Article image
Article image
This article displays in one automatically-generated column. View the full page to see article in its original form.


-♦ The very smallest newspaper m the world ii undoubtedly " El Telegrammo," a journal whioh is published weekly at Guadalajara m Mexioo. This diminutive paper has four pages ; eaoh page is only sin m length, and 3in m breadth, and contains three columns of condensed news from all parts of the world* Unnernea'h the title is printed the motto of the little journal; "Little Btraw and much wheat." The northernmost paper m the world is the " Fordkaben," printed and published m Hammerfest. Another paper published m high latitudes is the celebrated Esquimaux paper, Aluagaglintit, edited by the Esquimaux printer and poet, L. Moller. It is published at Godthaad, a Danish colony on the west coast of Greenland, 64deg. N. latitude. Tbe enterprising editor joined the expedition of Nordenskjold for the exploration of Greenland, m order to be able to supply his journal with illustrated reports of the journey. Among curiouß newspapers must be reokoned several published m the States. There are some journals devoted exclusively to the undertaking business— for instance the Tomb, the Grave, the Casket, and more grim still, the Shroud and the Stiff. In spite of its gruesome title, the Stiff is a humorous publication devoted exclusively to the retailing of small jokes concerning fatal accidents and mortuary affairs. The others are solemn-looking affairs, profusely illustrated with the lateßt patterns m coffins, shrouds and other pleasantries connected with the grave. In the "Shroud" there ia a special column devoted to "Obit-chat of the Trade;" It is illustrated with a cut representing two gentlemen who look as if they hsd just risen from the grave, and who, seated on a oouple of coffins, are Btnoking cigarettes and evidently diß' oussing the latest improvements m hearses. In the same paper there is a small space davoted to levity. This department is entitled " Nut-oraokers," and is embellished with a cut representing a person of ferooious aspeot Btanding on* a coffin and breaking nuts with a shin-bone on the top of a gravestone. In the Stateß, too, are to be found the following papers: — Tbe " Dzienwiety," a Polish organ ; tbe " Przjaciel Ludi," printed m Finnish ; and two Welsh papers, the " Yhyswalta" m Sanomat, and the ♦« V Wawr." There is also one Gaelic publication, one Hebrew, one Chinese, and one m the Cherokee language. The paper with perhaps the most formidable title m the world is the Greenland newspaper called " Avragagliotio Nalinginnanick SysaraI minasaßsmilk.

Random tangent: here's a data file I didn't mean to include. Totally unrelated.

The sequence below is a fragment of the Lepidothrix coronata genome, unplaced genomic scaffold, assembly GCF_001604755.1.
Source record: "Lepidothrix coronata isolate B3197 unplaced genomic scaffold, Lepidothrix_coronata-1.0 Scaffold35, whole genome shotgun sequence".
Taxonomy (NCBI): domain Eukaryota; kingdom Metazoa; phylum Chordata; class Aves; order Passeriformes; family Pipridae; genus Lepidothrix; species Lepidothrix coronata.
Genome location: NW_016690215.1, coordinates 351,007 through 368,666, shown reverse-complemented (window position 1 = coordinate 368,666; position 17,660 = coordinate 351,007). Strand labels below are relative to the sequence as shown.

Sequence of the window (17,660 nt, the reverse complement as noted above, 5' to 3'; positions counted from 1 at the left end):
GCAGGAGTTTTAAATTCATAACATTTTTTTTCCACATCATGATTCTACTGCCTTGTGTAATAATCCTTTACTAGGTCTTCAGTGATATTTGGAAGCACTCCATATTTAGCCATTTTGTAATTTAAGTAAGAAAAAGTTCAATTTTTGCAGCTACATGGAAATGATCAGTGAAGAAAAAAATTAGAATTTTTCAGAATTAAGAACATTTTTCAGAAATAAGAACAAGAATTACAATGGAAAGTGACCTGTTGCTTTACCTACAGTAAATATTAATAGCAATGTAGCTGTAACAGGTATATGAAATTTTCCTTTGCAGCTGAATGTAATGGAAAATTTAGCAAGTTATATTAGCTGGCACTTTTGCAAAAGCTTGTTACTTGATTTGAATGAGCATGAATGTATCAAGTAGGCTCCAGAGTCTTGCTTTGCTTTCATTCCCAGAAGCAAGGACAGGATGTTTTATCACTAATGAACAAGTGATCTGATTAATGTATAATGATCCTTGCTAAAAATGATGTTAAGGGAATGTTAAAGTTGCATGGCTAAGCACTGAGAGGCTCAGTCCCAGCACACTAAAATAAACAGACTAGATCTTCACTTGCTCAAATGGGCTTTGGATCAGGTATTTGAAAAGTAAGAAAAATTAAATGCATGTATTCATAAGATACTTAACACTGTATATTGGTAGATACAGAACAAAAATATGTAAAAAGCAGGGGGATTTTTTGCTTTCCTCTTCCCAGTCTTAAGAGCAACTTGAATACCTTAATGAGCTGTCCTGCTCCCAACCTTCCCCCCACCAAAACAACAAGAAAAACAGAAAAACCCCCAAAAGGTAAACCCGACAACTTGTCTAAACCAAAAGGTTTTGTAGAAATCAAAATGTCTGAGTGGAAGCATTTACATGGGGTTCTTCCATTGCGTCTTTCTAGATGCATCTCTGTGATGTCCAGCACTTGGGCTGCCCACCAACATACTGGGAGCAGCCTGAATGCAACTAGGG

This article text was automatically generated and may include errors. View the full page to see article in its original form.
Permanent link to this item

Bibliographic details

SOME ODD NEWSPAPERS, Ashburton Guardian, Volume VII, Issue 2001, 30 November 1888

Word Count

SOME ODD NEWSPAPERS Ashburton Guardian, Volume VII, Issue 2001, 30 November 1888

  1. New formats

    Papers Past now contains more than just newspapers. Use these links to navigate to other kinds of materials.

  2. Hierarchy

    These links will always show you how deep you are in the collection. Click them to get a broader view of the items you're currently viewing.

  3. Search

    Enter names, places, or other keywords that you're curious about here. We'll look for them in the fulltext of millions of articles.

  4. Search

    Browsed to an interesting page? Click here to search within the item you're currently viewing, or start a new search.

  5. Search facets

    Use these buttons to limit your searches to particular dates, titles, and more.

  6. View selection

    Switch between images of the original document and text transcriptions and outlines you can cut and paste.

  7. Tools

    Print, save, zoom in and more.

  8. Explore

    If you'd rather just browse through documents, click here to find titles and issues from particular dates and geographic regions.

  9. Need more help?

    The "Help" link will show you different tips for each page on the site, so click here often as you explore the site.